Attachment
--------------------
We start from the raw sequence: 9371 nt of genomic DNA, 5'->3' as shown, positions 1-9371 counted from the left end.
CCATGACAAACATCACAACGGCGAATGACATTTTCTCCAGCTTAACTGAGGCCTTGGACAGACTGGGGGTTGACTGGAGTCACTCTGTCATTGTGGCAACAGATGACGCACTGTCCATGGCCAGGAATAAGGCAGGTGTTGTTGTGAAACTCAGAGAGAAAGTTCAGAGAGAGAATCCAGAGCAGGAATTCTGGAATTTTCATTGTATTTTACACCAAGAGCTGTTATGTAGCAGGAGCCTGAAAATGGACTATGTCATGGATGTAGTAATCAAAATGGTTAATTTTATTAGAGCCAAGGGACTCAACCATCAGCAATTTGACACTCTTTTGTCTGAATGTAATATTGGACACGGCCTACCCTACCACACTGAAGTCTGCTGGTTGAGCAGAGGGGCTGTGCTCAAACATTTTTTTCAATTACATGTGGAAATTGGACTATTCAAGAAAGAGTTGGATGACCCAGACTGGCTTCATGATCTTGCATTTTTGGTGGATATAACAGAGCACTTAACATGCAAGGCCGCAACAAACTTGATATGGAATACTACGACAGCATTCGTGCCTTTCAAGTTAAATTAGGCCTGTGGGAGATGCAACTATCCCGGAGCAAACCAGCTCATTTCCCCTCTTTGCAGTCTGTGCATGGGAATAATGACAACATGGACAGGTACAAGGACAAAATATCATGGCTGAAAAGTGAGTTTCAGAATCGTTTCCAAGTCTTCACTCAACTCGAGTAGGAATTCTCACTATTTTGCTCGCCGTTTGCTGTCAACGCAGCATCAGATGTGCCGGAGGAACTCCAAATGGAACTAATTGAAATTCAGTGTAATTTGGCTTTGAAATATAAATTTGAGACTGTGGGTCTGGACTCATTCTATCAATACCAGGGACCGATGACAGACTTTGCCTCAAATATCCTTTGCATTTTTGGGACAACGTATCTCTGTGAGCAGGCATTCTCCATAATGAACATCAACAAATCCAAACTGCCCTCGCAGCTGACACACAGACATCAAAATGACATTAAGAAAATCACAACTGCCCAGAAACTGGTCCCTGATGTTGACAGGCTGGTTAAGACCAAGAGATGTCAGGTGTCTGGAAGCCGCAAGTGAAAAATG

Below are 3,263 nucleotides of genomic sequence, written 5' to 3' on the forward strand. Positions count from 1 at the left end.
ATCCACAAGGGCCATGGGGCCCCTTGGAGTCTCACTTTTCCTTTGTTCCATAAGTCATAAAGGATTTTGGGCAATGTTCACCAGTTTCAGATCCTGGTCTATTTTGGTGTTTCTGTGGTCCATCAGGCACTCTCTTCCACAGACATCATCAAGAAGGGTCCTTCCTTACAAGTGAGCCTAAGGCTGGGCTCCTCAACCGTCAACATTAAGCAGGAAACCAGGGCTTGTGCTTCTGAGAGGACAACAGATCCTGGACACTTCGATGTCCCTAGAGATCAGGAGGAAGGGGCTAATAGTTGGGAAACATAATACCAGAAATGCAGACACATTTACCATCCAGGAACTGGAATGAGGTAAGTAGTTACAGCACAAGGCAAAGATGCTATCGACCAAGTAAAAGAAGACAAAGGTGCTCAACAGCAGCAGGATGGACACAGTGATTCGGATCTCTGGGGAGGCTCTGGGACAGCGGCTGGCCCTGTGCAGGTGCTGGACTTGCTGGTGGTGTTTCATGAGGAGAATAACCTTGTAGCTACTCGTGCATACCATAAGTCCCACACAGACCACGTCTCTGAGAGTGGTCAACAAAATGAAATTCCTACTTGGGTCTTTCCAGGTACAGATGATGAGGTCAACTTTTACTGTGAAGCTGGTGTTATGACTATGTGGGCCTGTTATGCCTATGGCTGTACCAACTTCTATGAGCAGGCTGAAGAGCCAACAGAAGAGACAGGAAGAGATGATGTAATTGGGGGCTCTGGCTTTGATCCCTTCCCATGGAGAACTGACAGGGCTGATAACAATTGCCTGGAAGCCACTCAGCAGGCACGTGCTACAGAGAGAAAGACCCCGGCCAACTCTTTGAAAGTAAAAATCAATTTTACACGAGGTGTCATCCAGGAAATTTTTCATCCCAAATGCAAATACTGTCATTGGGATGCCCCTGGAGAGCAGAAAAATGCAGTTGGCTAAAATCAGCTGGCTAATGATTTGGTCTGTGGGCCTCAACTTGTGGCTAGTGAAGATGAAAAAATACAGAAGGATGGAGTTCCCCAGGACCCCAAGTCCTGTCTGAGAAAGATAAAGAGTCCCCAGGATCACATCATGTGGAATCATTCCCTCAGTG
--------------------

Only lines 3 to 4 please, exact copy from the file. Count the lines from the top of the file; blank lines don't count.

Below are 3,263 nucleotides of genomic sequence, written 5' to 3' on the forward strand. Positions count from 1 at the left end.
ATCCACAAGGGCCATGGGGCCCCTTGGAGTCTCACTTTTCCTTTGTTCCATAAGTCATAAAGGATTTTGGGCAATGTTCACCAGTTTCAGATCCTGGTCTATTTTGGTGTTTCTGTGGTCCATCAGGCACTCTCTTCCACAGACATCATCAAGAAGGGTCCTTCCTTACAAGTGAGCCTAAGGCTGGGCTCCTCAACCGTCAACATTAAGCAGGAAACCAGGGCTTGTGCTTCTGAGAGGACAACAGATCCTGGACACTTCGATGTCCCTAGAGATCAGGAGGAAGGGGCTAATAGTTGGGAAACATAATACCAGAAATGCAGACACATTTACCATCCAGGAACTGGAATGAGGTAAGTAGTTACAGCACAAGGCAAAGATGCTATCGACCAAGTAAAAGAAGACAAAGGTGCTCAACAGCAGCAGGATGGACACAGTGATTCGGATCTCTGGGGAGGCTCTGGGACAGCGGCTGGCCCTGTGCAGGTGCTGGACTTGCTGGTGGTGTTTCATGAGGAGAATAACCTTGTAGCTACTCGTGCATACCATAAGTCCCACACAGACCACGTCTCTGAGAGTGGTCAACAAAATGAAATTCCTACTTGGGTCTTTCCAGGTACAGATGATGAGGTCAACTTTTACTGTGAAGCTGGTGTTATGACTATGTGGGCCTGTTATGCCTATGGCTGTACCAACTTCTATGAGCAGGCTGAAGAGCCAACAGAAGAGACAGGAAGAGATGATGTAATTGGGGGCTCTGGCTTTGATCCCTTCCCATGGAGAACTGACAGGGCTGATAACAATTGCCTGGAAGCCACTCAGCAGGCACGTGCTACAGAGAGAAAGACCCCGGCCAACTCTTTGAAAGTAAAAATCAATTTTACACGAGGTGTCATCCAGGAAATTTTTCATCCCAAATGCAAATACTGTCATTGGGATGCCCCTGGAGAGCAGAAAAATGCAGTTGGCTAAAATCAGCTGGCTAATGATTTGGTCTGTGGGCCTCAACTTGTGGCTAGTGAAGATGAAAAAATACAGAAGGATGGAGTTCCCCAGGACCCCAAGTCCTGTCTGAGAAAGATAAAGAGTCCCCAGGATCACATCATGTGGAATCATTCCCTCAGTG